Recruiting metrics are an essential part of a data-driven hiring and recruitment analytics. However, if you would keep track of every recruiting metric you could find on the web, you’d have no time left to do actual recruiting! In this article, we’ll list the 17 most important ones for you.
But first, let’s answer the question: What are recruiting metrics?
What are recruiting metrics?
Recruiting metrics are measurements used to track hiring success and optimize the process of hiring candidates for an organization. When used correctly, these metrics help to evaluate the recruiting process and whether the company is hiring the right people.
Making the right recruiting decisions is important. This image (from Greenhouse) shows the employee’s lifetime value as the sum of all the HR decisions made about that employee.
This is why recruiting the right people is so important. Whether you’re starting off by measuring recruiting data or fine-tuning your recruiting metrics, this list will give you a great overview.
Now that we’ve set the stage, let’s look at the 17 most relevant recruiting metrics.
1. Time to fill
This refers to the time it takes to find and hire a new candidate, often measured by the number of days between publishing a job opening and hiring the candidate. Time to fill is influenced by supply and demand ratios for specific jobs.
It’s a great metric for business planning and offers a realistic view for the manager to assess the time it will take to attract a replacement for a departed employee.
In addition, a short time to fill a position usually has a positive effect on the rest of the team as it means less overtime and instability.
2. Time to hire
Time to hire represents the number of days between the moment a candidate is approached and the moment the candidate accepts the job. In other words, it measures the time it takes for someone to move through the hiring process once they’ve applied. Time to hire thus provides a solid indication of how the recruitment team is performing. This metric is also called ‘Time to Accept’.
3. Source of hire
Tracking the sources which attract new hires to your organization is one of the most popular recruiting metrics. This metric also helps to keep track of the effectiveness of different recruiting channels. A few examples are job boards, the company’s career page, social media, and sourcing agencies.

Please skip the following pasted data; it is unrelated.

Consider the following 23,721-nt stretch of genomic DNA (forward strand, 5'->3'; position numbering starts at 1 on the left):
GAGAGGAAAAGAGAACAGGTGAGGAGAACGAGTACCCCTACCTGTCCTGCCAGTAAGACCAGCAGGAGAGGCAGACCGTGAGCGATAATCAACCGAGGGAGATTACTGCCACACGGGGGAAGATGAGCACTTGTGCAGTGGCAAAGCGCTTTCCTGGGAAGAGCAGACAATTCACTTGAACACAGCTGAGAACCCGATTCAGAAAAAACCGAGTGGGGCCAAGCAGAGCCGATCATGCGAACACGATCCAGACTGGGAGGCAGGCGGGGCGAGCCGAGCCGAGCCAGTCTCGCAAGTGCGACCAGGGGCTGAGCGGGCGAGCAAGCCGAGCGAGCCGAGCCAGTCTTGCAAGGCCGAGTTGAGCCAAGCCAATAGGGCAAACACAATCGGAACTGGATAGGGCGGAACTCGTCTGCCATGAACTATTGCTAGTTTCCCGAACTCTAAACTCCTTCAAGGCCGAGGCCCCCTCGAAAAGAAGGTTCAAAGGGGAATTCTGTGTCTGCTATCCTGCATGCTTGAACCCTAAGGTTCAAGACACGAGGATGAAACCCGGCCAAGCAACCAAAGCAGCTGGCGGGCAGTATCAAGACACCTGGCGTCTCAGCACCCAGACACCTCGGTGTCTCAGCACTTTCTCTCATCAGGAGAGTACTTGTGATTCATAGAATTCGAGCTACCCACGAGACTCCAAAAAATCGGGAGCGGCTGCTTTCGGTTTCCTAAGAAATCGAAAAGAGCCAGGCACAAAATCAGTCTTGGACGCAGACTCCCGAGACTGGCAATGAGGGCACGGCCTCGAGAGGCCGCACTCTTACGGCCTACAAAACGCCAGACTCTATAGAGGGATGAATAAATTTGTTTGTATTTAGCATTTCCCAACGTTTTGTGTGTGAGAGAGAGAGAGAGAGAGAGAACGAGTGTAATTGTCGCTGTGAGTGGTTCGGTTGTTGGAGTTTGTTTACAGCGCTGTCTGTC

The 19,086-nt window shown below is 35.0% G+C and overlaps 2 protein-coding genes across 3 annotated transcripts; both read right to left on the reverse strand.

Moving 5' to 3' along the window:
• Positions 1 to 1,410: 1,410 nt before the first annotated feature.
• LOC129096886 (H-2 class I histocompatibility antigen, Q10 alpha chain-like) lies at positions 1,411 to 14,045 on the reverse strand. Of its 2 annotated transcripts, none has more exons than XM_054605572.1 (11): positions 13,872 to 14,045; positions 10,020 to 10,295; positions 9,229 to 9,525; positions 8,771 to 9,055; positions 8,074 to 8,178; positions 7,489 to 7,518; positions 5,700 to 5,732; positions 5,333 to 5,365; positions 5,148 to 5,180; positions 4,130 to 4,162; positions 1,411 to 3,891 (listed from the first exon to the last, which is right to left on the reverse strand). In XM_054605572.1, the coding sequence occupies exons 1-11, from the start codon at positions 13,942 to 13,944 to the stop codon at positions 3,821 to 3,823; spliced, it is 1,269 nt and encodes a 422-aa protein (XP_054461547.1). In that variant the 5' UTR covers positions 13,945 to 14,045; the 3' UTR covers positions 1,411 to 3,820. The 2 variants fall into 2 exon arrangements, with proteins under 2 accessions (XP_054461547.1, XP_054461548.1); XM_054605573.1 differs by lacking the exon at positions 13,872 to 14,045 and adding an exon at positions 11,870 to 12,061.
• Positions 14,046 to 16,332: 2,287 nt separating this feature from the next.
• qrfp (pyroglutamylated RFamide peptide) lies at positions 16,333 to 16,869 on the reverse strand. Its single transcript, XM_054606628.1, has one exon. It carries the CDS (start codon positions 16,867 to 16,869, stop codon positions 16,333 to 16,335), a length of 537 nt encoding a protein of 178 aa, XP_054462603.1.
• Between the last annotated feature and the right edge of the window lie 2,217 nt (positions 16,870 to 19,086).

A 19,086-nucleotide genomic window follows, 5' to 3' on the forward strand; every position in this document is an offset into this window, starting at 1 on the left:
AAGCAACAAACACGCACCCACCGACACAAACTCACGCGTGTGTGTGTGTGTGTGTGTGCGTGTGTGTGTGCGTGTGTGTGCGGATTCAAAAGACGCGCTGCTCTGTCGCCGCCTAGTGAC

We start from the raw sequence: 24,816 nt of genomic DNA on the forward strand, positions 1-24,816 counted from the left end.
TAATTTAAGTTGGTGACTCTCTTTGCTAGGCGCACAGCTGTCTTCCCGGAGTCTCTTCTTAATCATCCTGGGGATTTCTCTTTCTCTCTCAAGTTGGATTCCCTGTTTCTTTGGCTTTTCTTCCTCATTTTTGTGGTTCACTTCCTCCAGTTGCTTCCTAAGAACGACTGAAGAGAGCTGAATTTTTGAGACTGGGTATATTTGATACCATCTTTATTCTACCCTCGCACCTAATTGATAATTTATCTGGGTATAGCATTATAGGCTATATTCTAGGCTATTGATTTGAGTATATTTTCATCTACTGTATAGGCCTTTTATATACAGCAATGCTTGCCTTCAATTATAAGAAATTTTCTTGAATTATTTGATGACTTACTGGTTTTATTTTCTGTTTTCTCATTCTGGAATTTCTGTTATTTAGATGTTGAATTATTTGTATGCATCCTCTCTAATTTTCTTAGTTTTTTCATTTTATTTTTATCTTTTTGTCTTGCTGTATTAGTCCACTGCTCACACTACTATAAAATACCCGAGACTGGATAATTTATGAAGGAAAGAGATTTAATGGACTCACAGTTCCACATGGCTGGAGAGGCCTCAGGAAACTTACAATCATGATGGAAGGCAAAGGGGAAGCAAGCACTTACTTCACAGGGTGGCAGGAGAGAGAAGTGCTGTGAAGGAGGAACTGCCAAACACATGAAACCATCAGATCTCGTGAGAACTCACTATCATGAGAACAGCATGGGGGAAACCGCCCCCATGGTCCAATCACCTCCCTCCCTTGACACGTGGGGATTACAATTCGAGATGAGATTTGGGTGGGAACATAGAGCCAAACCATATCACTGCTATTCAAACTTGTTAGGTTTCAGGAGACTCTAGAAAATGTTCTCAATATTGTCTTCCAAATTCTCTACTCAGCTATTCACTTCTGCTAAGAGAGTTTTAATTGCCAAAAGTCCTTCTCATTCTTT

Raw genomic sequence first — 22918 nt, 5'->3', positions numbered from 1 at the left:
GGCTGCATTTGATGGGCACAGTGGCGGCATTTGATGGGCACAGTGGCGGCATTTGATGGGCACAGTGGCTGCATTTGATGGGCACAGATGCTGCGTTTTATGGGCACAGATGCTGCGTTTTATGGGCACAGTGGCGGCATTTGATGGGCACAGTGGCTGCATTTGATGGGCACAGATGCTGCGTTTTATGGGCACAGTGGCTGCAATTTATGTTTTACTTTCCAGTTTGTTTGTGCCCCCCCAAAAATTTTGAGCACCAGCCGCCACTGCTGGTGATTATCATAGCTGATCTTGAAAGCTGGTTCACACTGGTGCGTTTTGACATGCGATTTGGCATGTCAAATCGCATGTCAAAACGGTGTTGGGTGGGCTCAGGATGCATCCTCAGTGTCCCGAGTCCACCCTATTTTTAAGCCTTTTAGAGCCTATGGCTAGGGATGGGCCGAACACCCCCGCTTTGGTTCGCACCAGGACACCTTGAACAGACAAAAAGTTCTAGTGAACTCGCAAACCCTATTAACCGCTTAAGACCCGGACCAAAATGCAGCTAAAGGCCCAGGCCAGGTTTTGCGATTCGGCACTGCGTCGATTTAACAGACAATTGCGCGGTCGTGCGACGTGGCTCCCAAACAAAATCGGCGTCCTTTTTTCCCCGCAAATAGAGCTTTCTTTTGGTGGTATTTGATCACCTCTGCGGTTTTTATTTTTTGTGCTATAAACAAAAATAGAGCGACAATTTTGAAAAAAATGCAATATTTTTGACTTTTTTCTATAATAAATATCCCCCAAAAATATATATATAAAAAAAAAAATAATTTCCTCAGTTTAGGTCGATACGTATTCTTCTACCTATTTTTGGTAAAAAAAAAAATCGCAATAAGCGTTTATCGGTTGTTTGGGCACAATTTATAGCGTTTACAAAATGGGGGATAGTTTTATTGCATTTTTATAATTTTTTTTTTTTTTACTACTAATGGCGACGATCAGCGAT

4. First-year attrition
First-year attrition is a key recruiting metric and also indicates hiring success. Candidates who leave in their first year of work fail to become fully productive and usually cost a lot of money. First-year attrition can be managed and unmanaged.
Managed attrition means that the contract is terminated by the employer. Unmanaged attrition means that they leave on their own accord. The former is often an indicator of bad first-year performance or bad fit with the team.
The second is often an indicator of unrealistic expectations which cause the candidate to quit. This could be due to a mismatch between the job description and the actual job, or the job and/or company has been oversold by the recruiter.
This metric can also be turned around as ‘candidate retention rate’.
5. Quality of hire
Quality of hire, often measured by someone’s performance rating, gives an indicator of first-year performance of a candidate. Candidates who receive high-performance ratings are indicative of hiring success while the opposite holds true for candidates with low-performance ratings.
Low first-year performance ratings are indicative of bad hires. A single bad hire can cost a company tens of thousands of dollars in both direct and indirect costs. To read more about how to assess these costs, check out our article on HR costing.
When combined with the channel through which the candidate was sourced, you can measure sourcing channel quality (see recruiting metric no. 17).